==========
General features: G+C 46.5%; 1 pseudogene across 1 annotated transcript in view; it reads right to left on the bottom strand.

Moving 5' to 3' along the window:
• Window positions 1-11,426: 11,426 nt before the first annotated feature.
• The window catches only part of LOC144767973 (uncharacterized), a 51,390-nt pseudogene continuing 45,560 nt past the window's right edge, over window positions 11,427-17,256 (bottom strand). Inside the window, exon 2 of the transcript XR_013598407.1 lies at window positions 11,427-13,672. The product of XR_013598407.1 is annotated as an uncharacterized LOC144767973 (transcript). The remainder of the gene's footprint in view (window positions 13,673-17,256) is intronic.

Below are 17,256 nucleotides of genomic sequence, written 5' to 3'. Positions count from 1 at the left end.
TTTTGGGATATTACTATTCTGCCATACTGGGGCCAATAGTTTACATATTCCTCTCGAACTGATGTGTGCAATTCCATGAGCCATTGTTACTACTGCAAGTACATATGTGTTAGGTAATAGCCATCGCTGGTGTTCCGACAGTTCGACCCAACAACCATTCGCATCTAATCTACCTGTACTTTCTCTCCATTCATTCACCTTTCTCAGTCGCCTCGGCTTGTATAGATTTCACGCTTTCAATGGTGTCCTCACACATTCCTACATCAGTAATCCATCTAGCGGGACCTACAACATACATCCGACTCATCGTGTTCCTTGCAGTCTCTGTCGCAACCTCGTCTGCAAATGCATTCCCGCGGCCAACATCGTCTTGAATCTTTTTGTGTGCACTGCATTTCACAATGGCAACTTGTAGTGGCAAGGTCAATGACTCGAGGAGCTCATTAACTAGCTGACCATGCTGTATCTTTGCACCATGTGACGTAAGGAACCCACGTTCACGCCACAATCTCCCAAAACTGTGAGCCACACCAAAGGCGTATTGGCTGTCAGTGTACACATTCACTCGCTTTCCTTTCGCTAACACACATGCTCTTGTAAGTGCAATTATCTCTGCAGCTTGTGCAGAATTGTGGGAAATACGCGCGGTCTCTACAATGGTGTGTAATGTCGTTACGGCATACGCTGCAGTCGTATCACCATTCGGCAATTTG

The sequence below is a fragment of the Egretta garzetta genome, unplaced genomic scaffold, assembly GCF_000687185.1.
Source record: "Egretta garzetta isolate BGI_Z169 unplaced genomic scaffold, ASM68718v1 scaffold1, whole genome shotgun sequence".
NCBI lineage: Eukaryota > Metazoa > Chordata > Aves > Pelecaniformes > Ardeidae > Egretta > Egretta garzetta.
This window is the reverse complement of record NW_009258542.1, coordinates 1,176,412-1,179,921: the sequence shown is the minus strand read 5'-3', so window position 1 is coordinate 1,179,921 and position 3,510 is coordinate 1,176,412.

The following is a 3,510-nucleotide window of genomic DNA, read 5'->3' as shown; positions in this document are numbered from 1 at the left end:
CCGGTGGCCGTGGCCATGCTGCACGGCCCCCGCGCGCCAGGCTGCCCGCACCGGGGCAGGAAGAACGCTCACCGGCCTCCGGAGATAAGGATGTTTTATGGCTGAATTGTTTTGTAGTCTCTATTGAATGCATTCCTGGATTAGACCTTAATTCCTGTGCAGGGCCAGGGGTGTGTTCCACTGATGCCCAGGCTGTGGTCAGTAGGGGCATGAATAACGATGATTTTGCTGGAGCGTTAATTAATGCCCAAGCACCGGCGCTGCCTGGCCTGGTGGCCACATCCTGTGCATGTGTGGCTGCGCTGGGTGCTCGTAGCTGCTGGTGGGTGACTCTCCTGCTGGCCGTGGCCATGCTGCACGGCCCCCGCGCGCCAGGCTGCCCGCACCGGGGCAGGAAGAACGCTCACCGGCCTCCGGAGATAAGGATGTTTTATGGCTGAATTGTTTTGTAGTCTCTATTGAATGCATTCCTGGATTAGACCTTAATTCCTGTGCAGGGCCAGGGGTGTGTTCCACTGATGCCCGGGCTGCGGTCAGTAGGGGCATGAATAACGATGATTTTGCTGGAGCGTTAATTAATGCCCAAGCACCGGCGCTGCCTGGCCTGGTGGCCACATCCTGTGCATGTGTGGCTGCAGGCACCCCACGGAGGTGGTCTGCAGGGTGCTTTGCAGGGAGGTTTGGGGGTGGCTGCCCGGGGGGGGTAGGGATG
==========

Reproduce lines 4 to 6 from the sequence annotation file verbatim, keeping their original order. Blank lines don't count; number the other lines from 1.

• The window catches only part of LOC144767973 (uncharacterized), a 51,390-nt pseudogene continuing 45,560 nt past the window's right edge, over window positions 11,427-17,256 (bottom strand). Inside the window, exon 2 of the transcript XR_013598407.1 lies at window positions 11,427-13,672. The product of XR_013598407.1 is annotated as an uncharacterized LOC144767973 (transcript). The remainder of the gene's footprint in view (window positions 13,673-17,256) is intronic.

Below are 17,256 nucleotides of genomic sequence, written 5' to 3'. Positions count from 1 at the left end.
TTTTGGGATATTACTATTCTGCCATACTGGGGCCAATAGTTTACATATTCCTCTCGAACTGATGTGTGCAATTCCATGAGCCATTGTTACTACTGCAAGTACATATGTGTTAGGTAATAGCCATCGCTGGTGTTCCGACAGTTCGACCCAACAACCATTCGCATCTAATCTACCTGTACTTTCTCTCCATTCATTCACCTTTCTCAGTCGCCTCGGCTTGTATAGATTTCACGCTTTCAATGGTGTCCTCACACATTCCTACATCAGTAATCCATCTAGCGGGACCTACAACATACATCCGACTCATCGTGTTCCTTGCAGTCTCTGTCGCAACCTCGTCTGCAAATGCATTCCCGCGGCCAACATCGTCTTGAATCTTTTTGTGTGCACTGCATTTCACAATGGCAACTTGTAGTGGCAAGGTCAATGACTCGAGGAGCTCATTAACTAGCTGACCATGCTGTATCTTTGCACCATGTGACGTAAGGAACCCACGTTCACGCCACAATCTCCCAAAACTGTGAGCCACACCAAAGGCGTATTGGCTGTCAGTGTACACATTCACTCGCTTTCCTTTCGCTAACACACATGCTCTTGTAAGTGCAATTATCTCTGCAGCTTGTGCAGAATTGTGGGAAATACGCGCGGTCTCTACAATGGTGTGTAATGTCGTTACGGCATACGCTGCAGTCGTATCACCATTCGGCAATTTG